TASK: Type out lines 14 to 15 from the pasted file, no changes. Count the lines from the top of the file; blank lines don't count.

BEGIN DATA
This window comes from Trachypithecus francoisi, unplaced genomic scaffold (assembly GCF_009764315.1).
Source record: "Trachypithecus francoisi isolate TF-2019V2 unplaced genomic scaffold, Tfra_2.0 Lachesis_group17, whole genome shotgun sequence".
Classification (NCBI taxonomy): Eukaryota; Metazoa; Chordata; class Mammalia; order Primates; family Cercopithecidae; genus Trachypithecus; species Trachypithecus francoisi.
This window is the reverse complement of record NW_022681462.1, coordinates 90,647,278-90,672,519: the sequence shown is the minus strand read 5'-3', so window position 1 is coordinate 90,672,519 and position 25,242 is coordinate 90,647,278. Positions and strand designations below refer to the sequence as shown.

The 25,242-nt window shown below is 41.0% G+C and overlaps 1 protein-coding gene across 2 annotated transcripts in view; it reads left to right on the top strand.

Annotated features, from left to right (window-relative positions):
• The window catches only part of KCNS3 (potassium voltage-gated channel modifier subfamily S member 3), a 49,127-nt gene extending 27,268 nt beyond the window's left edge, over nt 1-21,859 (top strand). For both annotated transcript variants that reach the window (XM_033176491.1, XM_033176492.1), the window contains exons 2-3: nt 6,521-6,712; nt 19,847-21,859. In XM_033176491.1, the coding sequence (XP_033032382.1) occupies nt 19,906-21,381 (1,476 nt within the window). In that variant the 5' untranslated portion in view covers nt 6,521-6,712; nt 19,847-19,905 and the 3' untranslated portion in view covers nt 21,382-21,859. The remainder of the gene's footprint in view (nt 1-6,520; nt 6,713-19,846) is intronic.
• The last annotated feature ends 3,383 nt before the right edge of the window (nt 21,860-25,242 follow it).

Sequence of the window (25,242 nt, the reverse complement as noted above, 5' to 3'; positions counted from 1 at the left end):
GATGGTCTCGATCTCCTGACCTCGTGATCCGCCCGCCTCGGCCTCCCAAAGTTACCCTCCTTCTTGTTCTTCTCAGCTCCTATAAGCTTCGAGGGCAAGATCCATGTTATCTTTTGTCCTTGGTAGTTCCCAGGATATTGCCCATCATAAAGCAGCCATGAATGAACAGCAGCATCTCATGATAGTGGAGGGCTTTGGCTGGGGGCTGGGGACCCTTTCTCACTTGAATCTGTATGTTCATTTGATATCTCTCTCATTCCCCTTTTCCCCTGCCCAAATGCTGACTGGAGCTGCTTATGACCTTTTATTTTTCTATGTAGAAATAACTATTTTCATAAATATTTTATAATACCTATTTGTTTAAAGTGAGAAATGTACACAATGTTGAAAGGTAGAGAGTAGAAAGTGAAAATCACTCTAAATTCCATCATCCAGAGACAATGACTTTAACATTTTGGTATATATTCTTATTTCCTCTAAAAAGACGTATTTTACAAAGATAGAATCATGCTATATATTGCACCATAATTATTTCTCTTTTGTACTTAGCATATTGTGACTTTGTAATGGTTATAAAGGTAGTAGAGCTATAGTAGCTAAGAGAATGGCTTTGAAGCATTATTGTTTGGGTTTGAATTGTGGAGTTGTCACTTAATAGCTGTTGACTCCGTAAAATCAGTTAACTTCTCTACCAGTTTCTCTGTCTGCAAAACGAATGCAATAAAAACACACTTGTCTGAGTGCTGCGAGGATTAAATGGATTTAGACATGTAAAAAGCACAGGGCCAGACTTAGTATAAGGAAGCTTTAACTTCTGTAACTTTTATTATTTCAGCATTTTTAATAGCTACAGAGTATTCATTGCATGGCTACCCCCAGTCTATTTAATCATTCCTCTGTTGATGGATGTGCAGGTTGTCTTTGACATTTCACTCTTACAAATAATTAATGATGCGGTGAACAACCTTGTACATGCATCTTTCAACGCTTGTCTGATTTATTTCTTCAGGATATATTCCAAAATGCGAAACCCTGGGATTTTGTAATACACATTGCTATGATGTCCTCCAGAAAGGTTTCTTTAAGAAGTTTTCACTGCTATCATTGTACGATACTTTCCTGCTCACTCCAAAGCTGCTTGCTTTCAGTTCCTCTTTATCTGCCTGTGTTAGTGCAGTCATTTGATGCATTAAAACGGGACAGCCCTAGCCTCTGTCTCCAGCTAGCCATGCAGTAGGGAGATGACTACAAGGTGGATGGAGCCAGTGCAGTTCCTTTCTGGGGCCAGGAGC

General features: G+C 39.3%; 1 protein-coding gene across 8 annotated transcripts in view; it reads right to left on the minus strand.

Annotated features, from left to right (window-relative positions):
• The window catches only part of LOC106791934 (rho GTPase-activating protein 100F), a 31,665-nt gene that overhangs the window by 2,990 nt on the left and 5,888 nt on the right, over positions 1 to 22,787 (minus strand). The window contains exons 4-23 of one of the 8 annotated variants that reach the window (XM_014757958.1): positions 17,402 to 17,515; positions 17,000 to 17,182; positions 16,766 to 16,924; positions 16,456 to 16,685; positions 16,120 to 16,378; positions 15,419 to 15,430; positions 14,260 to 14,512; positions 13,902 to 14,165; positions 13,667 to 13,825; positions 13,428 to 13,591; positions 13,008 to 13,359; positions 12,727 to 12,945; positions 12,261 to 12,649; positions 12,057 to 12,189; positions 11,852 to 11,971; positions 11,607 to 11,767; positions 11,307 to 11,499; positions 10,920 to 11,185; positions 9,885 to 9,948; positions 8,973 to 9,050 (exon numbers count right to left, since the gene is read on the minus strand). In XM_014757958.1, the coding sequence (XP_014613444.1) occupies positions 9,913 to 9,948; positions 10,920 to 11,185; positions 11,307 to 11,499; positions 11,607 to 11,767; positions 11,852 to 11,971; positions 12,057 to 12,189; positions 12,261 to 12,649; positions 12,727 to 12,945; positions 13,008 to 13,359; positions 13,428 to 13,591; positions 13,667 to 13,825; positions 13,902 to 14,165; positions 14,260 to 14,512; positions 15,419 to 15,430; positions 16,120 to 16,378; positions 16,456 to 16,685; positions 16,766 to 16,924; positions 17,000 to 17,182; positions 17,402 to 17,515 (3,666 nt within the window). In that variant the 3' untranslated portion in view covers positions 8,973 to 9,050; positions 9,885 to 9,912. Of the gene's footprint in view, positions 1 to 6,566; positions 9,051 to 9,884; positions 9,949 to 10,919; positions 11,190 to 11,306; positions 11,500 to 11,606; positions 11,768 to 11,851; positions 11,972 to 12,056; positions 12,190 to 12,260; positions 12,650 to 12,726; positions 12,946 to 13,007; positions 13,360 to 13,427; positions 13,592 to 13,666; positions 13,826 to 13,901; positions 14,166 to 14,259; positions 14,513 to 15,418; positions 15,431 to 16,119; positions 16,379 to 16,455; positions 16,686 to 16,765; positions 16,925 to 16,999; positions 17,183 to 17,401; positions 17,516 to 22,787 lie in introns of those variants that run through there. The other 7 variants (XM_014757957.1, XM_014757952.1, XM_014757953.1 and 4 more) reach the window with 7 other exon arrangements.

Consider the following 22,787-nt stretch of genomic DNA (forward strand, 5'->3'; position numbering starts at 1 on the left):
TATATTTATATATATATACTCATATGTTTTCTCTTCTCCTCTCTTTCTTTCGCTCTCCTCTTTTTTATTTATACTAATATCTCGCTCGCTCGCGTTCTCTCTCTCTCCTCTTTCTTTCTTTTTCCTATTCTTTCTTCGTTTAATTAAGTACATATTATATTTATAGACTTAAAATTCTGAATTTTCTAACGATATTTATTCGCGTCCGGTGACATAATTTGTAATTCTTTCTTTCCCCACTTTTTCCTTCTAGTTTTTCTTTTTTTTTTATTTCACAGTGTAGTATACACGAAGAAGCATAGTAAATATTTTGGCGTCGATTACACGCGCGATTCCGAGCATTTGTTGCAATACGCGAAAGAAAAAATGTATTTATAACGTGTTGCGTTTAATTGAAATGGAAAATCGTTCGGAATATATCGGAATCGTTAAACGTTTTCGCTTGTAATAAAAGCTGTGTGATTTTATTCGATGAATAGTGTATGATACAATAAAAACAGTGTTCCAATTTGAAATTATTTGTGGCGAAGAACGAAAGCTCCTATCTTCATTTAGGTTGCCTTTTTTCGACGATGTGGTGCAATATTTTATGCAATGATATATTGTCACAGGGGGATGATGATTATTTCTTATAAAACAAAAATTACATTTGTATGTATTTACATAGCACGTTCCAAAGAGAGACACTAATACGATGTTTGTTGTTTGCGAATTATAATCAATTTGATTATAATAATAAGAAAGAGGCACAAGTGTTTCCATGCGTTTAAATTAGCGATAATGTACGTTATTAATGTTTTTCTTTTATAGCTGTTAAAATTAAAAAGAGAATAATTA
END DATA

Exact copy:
Consider the following 22,787-nt stretch of genomic DNA (forward strand, 5'->3'; position numbering starts at 1 on the left):
TATATTTATATATATATACTCATATGTTTTCTCTTCTCCTCTCTTTCTTTCGCTCTCCTCTTTTTTATTTATACTAATATCTCGCTCGCTCGCGTTCTCTCTCTCTCCTCTTTCTTTCTTTTTCCTATTCTTTCTTCGTTTAATTAAGTACATATTATATTTATAGACTTAAAATTCTGAATTTTCTAACGATATTTATTCGCGTCCGGTGACATAATTTGTAATTCTTTCTTTCCCCACTTTTTCCTTCTAGTTTTTCTTTTTTTTTTATTTCACAGTGTAGTATACACGAAGAAGCATAGTAAATATTTTGGCGTCGATTACACGCGCGATTCCGAGCATTTGTTGCAATACGCGAAAGAAAAAATGTATTTATAACGTGTTGCGTTTAATTGAAATGGAAAATCGTTCGGAATATATCGGAATCGTTAAACGTTTTCGCTTGTAATAAAAGCTGTGTGATTTTATTCGATGAATAGTGTATGATACAATAAAAACAGTGTTCCAATTTGAAATTATTTGTGGCGAAGAACGAAAGCTCCTATCTTCATTTAGGTTGCCTTTTTTCGACGATGTGGTGCAATATTTTATGCAATGATATATTGTCACAGGGGGATGATGATTATTTCTTATAAAACAAAAATTACATTTGTATGTATTTACATAGCACGTTCCAAAGAGAGACACTAATACGATGTTTGTTGTTTGCGAATTATAATCAATTTGATTATAATAATAAGAAAGAGGCACAAGTGTTTCCATGCGTTTAAATTAGCGATAATGTACGTTATTAATGTTTTTCTTTTATAGCTGTTAAAATTAAAAAGAGAATAATTA